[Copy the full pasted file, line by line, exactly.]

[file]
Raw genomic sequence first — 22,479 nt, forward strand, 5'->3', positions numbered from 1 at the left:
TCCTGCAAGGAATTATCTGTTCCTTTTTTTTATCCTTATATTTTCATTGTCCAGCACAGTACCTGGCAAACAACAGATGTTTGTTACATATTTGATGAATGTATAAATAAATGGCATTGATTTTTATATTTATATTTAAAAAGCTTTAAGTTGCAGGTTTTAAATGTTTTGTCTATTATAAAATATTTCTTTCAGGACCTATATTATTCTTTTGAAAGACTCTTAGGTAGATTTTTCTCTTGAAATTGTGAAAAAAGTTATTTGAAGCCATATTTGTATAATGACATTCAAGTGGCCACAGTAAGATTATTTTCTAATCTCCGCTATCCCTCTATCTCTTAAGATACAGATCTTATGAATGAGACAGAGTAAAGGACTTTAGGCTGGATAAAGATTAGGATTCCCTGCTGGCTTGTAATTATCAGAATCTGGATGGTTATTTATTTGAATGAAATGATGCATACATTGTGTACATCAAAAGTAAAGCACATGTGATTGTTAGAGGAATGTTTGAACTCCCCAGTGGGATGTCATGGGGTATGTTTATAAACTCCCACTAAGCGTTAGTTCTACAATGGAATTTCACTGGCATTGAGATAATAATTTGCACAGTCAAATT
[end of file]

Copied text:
Raw genomic sequence first — 22,479 nt, forward strand, 5'->3', positions numbered from 1 at the left:
TCCTGCAAGGAATTATCTGTTCCTTTTTTTTATCCTTATATTTTCATTGTCCAGCACAGTACCTGGCAAACAACAGATGTTTGTTACATATTTGATGAATGTATAAATAAATGGCATTGATTTTTATATTTATATTTAAAAAGCTTTAAGTTGCAGGTTTTAAATGTTTTGTCTATTATAAAATATTTCTTTCAGGACCTATATTATTCTTTTGAAAGACTCTTAGGTAGATTTTTCTCTTGAAATTGTGAAAAAAGTTATTTGAAGCCATATTTGTATAATGACATTCAAGTGGCCACAGTAAGATTATTTTCTAATCTCCGCTATCCCTCTATCTCTTAAGATACAGATCTTATGAATGAGACAGAGTAAAGGACTTTAGGCTGGATAAAGATTAGGATTCCCTGCTGGCTTGTAATTATCAGAATCTGGATGGTTATTTATTTGAATGAAATGATGCATACATTGTGTACATCAAAAGTAAAGCACATGTGATTGTTAGAGGAATGTTTGAACTCCCCAGTGGGATGTCATGGGGTATGTTTATAAACTCCCACTAAGCGTTAGTTCTACAATGGAATTTCACTGGCATTGAGATAATAATTTGCACAGTCAAATT